LAHORE: Chief Minister Usman Buzdar has said that no one will be allowed to create obstacles in the development process and progress made under Prime Minister Imran Khan’s leadership.
In a media statement in Jakarta on Sunday, CM said there was transparent and honest leadership on the one hand, a symbol of the disgrace of the former rulers on the other.
CM said unfortunately the Pakistan Democratic Movement (PDM) had put aside national interests. People do not vote for corruption but transparency through their votes, he added. The opposition is not a threat to the government as this old alliance fades with the endorsement. time, he maintains.
He said that Vote Ko Izzat Do’s hollow slogan died on its own. CM said that the government will complete its constitutional term and those who create obstacles on the way to progress and prosperity will get nothing.
Usman Buzdar said the disillusioned opposition had disappointed the people on every national issue. The opposition has used all its energy on just verbal submissions, he said, adding that Pakistanis are well aware of the opposition’s double standard.
The opposition must keep in mind this that the public cannot be served by simply issuing a statement but someone has to support it in their difficult times.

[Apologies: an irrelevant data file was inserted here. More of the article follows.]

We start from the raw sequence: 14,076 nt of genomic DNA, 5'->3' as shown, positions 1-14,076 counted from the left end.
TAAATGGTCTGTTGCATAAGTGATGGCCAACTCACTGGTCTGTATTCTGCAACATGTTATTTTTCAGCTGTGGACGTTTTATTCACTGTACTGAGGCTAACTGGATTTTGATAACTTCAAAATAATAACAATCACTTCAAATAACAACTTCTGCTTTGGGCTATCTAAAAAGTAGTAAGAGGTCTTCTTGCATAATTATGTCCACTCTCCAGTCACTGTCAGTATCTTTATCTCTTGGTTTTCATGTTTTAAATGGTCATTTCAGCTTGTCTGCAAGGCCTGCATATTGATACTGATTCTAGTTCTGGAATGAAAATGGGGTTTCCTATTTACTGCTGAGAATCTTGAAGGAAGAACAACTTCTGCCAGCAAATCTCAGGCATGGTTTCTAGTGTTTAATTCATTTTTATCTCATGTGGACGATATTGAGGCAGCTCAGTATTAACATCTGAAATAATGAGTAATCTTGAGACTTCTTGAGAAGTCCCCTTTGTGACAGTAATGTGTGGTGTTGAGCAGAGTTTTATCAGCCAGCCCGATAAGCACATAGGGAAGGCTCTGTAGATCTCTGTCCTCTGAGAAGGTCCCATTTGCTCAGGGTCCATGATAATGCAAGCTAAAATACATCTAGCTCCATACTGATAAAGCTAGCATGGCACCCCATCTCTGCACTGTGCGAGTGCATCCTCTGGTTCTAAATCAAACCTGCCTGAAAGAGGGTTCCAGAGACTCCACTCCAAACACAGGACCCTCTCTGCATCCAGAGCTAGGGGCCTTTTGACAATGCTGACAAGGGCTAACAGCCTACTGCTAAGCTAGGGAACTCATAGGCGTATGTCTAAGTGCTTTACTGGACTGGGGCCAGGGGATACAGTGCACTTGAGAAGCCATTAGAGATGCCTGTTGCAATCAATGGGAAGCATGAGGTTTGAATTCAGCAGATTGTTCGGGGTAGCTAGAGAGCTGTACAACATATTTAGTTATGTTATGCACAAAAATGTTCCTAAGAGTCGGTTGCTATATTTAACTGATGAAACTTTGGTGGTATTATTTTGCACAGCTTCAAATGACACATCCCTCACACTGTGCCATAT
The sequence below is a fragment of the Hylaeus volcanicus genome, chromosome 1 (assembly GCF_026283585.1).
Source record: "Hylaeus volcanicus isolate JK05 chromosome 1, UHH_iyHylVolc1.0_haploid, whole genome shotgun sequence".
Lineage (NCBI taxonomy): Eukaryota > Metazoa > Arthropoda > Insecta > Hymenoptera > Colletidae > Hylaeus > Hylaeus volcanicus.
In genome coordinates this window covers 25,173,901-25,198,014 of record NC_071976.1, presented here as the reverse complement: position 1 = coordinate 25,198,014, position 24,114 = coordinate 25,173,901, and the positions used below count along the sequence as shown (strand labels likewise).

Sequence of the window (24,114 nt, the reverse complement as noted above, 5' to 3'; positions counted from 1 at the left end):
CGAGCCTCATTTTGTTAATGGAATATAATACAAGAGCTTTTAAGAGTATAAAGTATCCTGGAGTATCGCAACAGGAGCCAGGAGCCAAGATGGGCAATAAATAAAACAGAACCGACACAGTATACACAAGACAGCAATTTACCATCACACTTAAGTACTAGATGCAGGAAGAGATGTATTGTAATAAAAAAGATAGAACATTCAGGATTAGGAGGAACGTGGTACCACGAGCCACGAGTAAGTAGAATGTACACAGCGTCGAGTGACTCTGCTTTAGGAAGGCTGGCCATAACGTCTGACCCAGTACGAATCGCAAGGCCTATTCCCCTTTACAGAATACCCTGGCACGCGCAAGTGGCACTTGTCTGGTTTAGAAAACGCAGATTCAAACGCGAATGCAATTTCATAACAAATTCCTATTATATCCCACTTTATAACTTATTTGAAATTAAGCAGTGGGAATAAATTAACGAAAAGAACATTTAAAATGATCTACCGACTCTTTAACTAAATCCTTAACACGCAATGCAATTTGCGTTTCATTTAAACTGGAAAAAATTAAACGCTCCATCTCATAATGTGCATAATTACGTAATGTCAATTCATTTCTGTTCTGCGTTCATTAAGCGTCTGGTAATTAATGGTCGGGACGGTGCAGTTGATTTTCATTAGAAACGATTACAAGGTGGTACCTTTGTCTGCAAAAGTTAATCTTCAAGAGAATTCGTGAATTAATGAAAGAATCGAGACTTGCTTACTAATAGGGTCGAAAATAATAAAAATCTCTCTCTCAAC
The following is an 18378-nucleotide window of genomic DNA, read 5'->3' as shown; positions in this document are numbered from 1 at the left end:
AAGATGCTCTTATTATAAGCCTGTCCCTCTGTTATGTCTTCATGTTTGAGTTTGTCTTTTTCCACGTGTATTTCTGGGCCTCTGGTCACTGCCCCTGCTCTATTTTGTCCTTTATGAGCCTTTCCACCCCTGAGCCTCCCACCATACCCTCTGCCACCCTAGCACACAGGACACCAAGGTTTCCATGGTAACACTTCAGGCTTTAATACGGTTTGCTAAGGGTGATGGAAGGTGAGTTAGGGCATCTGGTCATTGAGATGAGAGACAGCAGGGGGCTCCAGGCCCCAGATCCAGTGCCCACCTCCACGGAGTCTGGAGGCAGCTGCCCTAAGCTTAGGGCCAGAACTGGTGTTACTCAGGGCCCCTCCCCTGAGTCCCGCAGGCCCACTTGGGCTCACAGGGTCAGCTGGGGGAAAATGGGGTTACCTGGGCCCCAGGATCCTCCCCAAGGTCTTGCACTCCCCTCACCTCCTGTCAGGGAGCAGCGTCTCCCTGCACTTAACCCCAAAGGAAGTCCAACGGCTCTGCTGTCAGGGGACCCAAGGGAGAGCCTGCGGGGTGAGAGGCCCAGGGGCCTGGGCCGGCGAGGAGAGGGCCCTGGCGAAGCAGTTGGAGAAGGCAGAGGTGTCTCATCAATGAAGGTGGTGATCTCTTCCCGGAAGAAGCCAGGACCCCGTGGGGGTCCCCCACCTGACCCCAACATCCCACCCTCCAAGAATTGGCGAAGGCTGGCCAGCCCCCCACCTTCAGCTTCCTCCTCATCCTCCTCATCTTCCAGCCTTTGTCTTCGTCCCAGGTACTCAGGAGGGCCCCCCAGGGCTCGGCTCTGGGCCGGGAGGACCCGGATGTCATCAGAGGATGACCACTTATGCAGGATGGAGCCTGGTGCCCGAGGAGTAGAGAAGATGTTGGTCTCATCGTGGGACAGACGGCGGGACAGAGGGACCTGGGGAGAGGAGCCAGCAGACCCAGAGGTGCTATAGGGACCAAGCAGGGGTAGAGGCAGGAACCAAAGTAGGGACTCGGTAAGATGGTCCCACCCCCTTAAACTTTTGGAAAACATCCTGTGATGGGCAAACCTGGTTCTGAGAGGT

The leadership of Pakistan Tehreek-e-Insaf (PTI) stands by the people and will continue to do so, whereas the opposition failed in the past and will meet the same fate in the future.
The negative attitude of the opposition parties has lowered their credibility among the people, he said, that the opposition has made heinous attempts to destroy national unity for their personal interests.
KARACHI – Karachi Administrator and Commissioner Iftikhar Ali Shallwani on Saturday observed that the holding of events was not allowed in indoor wedding halls, restaurants and auditoriums due to the increase in COVID-19 cases.
The decision to impose a smart lockdown in four districts and a micro lockdown in two other districts was taken for the greater benefit of the community, the administrator made this statement during a speech at a ceremony to hand over COVID-19 preventive measures to local governments via cell phones. company. Shallwani called on multinational companies, civil society and other institutions to work with the government to tackle COVID-19.
Metropolitan Commissioner Syed Salah-ud-Din Ahmed, Senior Director of Medical Services Dr Salma Kausar Ali, Head of Regional Business of Cellular Companies Ali Fahad Ahmed Selatan, Head of Regional Cooperative Mian Haider Shah, Manager of Cooperation and Regulatory Affairs Sindh Shahzad Abbasi and other relevant officials also participated and attended the occasion.
Shallwani said, the spread of the new corona virus was quite rapid due to the lethargy of the community who ignored preventive measures. People don’t wear masks, don’t maintain social distancing and hold events regularly, he said. The administrator said that people are busy shopping at the mall without following standard operating procedures (SOPs) and that precautions and strict measures must be taken against this activity.